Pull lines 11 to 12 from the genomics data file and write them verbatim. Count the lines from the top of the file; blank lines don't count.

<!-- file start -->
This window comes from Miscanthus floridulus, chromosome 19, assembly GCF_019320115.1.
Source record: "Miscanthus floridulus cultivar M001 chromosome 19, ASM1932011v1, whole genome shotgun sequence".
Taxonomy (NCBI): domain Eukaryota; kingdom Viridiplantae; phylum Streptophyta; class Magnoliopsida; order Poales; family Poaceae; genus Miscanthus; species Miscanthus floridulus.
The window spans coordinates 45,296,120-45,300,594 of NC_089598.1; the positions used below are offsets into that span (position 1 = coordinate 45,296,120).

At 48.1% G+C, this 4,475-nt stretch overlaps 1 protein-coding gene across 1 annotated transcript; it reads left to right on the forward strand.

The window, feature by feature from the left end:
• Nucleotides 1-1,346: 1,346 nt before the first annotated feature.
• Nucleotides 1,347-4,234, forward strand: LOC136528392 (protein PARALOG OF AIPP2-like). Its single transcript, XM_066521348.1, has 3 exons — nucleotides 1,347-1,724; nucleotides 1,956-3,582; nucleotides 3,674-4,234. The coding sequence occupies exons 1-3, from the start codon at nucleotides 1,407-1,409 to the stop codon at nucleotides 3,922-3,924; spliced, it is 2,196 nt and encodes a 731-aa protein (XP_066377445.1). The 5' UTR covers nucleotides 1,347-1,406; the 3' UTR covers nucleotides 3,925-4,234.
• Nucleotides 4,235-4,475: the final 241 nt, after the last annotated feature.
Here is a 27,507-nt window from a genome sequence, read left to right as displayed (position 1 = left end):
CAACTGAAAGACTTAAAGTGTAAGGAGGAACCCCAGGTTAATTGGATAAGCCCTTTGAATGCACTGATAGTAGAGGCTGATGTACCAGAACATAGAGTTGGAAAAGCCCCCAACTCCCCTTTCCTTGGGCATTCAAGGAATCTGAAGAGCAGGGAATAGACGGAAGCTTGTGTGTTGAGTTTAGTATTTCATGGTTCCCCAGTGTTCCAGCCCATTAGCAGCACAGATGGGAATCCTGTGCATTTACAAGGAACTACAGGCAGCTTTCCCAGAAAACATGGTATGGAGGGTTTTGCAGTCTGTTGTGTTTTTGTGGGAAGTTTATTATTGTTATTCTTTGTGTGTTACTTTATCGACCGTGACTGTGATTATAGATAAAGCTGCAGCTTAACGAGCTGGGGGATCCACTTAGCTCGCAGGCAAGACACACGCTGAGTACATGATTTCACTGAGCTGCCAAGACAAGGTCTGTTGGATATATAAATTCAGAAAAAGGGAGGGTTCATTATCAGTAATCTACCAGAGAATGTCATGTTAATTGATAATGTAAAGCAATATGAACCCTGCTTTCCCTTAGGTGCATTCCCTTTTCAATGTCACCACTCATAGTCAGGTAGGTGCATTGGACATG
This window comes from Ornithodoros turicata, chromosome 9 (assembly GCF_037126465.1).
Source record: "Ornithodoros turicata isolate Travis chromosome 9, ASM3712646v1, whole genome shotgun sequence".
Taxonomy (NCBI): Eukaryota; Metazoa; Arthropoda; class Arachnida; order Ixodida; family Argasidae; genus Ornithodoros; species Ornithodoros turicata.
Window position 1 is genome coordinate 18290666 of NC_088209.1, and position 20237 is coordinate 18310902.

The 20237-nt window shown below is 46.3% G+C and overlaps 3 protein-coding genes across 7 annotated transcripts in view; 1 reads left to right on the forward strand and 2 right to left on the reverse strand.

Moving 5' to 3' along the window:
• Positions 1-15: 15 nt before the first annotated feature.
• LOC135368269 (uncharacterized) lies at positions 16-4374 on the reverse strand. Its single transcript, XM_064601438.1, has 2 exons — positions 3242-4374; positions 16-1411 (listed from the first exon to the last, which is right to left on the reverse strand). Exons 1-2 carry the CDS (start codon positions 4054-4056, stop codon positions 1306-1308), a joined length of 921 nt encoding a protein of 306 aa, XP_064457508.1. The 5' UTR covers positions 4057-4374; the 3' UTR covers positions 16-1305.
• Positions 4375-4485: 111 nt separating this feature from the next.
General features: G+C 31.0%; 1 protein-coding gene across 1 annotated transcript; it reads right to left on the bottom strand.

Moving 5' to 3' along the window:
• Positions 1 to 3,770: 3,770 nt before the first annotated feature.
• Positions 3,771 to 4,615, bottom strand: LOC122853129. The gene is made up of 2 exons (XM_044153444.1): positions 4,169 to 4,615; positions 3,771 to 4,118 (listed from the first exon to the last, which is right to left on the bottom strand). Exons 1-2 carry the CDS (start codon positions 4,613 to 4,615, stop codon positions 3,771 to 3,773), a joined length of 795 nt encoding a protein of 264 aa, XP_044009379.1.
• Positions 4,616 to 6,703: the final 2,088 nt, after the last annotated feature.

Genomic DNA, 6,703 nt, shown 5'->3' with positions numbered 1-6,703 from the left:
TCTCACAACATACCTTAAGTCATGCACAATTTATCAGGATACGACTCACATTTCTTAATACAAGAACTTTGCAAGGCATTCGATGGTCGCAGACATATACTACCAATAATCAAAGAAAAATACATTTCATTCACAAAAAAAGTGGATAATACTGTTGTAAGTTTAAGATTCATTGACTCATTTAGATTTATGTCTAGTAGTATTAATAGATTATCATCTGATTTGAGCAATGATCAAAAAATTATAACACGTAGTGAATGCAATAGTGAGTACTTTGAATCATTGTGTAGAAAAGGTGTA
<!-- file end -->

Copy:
CAACTGAAAGACTTAAAGTGTAAGGAGGAACCCCAGGTTAATTGGATAAGCCCTTTGAATGCACTGATAGTAGAGGCTGATGTACCAGAACATAGAGTTGGAAAAGCCCCCAACTCCCCTTTCCTTGGGCATTCAAGGAATCTGAAGAGCAGGGAATAGACGGAAGCTTGTGTGTTGAGTTTAGTATTTCATGGTTCCCCAGTGTTCCAGCCCATTAGCAGCACAGATGGGAATCCTGTGCATTTACAAGGAACTACAGGCAGCTTTCCCAGAAAACATGGTATGGAGGGTTTTGCAGTCTGTTGTGTTTTTGTGGGAAGTTTATTATTGTTATTCTTTGTGTGTTACTTTATCGACCGTGACTGTGATTATAGATAAAGCTGCAGCTTAACGAGCTGGGGGATCCACTTAGCTCGCAGGCAAGACACACGCTGAGTACATGATTTCACTGAGCTGCCAAGACAAGGTCTGTTGGATATATAAATTCAGAAAAAGGGAGGGTTCATTATCAGTAATCTACCAGAGAATGTCATGTTAATTGATAATGTAAAGCAATATGAACCCTGCTTTCCCTTAGGTGCATTCCCTTTTCAATGTCACCACTCATAGTCAGGTAGGTGCATTGGACATG
This window comes from Ornithodoros turicata, chromosome 9 (assembly GCF_037126465.1).